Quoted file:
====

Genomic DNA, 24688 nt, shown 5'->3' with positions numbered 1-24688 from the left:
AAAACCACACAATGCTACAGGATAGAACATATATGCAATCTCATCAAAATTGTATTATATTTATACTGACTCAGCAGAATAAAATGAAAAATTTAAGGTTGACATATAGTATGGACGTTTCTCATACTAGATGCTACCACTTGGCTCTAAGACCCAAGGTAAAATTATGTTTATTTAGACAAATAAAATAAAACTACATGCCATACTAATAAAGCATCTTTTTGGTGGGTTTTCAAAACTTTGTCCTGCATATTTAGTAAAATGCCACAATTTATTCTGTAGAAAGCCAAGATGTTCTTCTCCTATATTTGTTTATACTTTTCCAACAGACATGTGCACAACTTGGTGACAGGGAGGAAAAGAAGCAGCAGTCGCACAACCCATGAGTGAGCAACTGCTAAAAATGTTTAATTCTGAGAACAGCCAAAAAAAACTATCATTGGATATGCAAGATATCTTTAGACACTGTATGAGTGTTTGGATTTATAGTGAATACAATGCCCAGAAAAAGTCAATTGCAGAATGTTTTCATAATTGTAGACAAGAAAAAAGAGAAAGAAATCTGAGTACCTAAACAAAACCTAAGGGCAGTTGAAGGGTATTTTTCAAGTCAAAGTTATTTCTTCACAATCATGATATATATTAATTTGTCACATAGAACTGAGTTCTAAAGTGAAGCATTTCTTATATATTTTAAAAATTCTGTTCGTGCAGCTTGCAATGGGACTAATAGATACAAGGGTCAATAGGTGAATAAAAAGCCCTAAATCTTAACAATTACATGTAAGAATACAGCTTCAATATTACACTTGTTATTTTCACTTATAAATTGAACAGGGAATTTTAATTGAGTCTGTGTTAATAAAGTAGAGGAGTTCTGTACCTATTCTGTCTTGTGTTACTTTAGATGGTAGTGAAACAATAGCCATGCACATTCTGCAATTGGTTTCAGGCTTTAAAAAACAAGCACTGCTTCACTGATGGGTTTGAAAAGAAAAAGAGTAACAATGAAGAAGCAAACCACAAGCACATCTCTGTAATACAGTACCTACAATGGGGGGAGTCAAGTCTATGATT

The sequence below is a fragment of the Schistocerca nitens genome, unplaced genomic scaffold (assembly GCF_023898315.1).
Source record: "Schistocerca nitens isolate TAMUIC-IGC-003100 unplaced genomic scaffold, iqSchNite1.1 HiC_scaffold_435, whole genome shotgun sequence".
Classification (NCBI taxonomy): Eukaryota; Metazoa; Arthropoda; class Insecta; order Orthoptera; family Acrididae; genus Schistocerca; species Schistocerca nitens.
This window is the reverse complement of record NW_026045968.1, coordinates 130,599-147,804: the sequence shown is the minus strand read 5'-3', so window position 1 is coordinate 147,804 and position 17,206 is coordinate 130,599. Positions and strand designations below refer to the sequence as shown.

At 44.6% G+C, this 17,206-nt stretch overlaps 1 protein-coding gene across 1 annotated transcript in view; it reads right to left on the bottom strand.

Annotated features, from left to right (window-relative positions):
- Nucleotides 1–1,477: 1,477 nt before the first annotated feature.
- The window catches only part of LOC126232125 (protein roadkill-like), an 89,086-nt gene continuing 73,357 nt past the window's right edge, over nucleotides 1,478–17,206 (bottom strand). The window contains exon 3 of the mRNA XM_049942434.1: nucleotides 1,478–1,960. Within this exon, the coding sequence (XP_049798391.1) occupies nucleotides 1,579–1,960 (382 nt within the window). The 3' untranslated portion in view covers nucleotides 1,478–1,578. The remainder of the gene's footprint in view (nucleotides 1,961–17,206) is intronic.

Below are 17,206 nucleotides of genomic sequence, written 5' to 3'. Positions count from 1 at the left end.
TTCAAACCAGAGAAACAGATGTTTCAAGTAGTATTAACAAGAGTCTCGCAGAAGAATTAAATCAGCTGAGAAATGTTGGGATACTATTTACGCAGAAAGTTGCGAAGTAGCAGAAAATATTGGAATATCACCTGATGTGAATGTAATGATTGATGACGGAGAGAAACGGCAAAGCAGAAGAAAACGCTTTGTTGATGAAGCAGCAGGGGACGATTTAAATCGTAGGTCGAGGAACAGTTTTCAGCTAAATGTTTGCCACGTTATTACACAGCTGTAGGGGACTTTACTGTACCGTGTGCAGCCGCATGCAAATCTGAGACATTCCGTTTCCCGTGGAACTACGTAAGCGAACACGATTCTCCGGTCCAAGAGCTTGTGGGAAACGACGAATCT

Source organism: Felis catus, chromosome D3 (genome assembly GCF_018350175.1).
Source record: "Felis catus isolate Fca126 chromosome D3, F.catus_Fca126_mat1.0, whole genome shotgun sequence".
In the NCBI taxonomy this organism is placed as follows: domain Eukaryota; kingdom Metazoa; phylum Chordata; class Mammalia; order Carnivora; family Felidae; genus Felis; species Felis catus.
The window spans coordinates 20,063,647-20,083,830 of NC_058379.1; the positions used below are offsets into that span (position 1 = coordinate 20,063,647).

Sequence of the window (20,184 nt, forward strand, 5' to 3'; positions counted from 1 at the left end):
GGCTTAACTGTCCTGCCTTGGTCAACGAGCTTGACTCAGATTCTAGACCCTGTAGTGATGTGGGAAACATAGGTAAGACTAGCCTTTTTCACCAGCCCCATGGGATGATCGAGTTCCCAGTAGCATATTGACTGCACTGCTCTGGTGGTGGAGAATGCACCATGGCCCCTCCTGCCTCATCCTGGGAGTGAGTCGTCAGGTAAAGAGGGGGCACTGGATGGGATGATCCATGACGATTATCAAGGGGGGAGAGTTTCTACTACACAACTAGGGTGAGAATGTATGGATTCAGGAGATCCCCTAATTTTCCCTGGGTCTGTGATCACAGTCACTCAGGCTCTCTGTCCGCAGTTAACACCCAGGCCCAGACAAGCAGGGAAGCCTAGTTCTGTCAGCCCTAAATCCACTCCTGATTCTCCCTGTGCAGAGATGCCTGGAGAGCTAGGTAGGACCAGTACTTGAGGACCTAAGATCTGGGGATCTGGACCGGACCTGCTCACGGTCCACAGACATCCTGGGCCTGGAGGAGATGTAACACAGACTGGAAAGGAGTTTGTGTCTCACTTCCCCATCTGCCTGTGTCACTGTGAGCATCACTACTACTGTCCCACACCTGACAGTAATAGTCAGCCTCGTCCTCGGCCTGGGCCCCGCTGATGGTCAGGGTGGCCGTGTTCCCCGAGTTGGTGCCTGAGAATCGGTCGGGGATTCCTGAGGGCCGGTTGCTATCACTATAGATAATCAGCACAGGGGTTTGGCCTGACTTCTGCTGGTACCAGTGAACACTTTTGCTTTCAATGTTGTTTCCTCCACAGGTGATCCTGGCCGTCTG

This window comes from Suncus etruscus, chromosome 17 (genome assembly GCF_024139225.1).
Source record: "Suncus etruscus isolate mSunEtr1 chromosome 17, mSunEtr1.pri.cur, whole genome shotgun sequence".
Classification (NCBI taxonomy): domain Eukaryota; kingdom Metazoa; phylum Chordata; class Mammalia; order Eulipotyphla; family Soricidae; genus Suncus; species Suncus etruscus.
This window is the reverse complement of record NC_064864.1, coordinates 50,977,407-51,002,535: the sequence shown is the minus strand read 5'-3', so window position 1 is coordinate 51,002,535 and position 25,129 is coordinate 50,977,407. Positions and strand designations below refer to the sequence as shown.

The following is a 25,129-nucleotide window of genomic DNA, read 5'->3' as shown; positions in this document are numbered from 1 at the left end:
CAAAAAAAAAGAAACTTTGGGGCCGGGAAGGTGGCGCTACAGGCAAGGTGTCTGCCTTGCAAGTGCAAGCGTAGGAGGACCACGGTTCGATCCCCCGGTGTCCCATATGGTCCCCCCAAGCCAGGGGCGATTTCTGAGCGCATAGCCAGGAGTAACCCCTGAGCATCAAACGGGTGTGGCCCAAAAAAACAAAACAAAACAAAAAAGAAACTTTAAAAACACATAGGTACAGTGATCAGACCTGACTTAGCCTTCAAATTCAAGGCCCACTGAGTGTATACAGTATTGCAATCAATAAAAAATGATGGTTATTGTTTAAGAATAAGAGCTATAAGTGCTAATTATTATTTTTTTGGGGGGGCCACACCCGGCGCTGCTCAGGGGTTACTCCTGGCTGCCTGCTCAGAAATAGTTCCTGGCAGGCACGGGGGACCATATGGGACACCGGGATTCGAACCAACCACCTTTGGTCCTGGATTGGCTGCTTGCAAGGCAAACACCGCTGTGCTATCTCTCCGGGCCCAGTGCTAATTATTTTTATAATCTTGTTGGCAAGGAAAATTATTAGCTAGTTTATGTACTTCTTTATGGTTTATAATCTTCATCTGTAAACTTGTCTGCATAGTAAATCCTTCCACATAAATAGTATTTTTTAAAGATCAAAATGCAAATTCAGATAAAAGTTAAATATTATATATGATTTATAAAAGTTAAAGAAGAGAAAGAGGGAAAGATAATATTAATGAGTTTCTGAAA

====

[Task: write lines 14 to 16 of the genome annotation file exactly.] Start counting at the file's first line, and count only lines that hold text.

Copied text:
Source record: "Felis catus isolate Fca126 chromosome D3, F.catus_Fca126_mat1.0, whole genome shotgun sequence".
In the NCBI taxonomy this organism is placed as follows: domain Eukaryota; kingdom Metazoa; phylum Chordata; class Mammalia; order Carnivora; family Felidae; genus Felis; species Felis catus.
The window spans coordinates 20,063,647-20,083,830 of NC_058379.1; the positions used below are offsets into that span (position 1 = coordinate 20,063,647).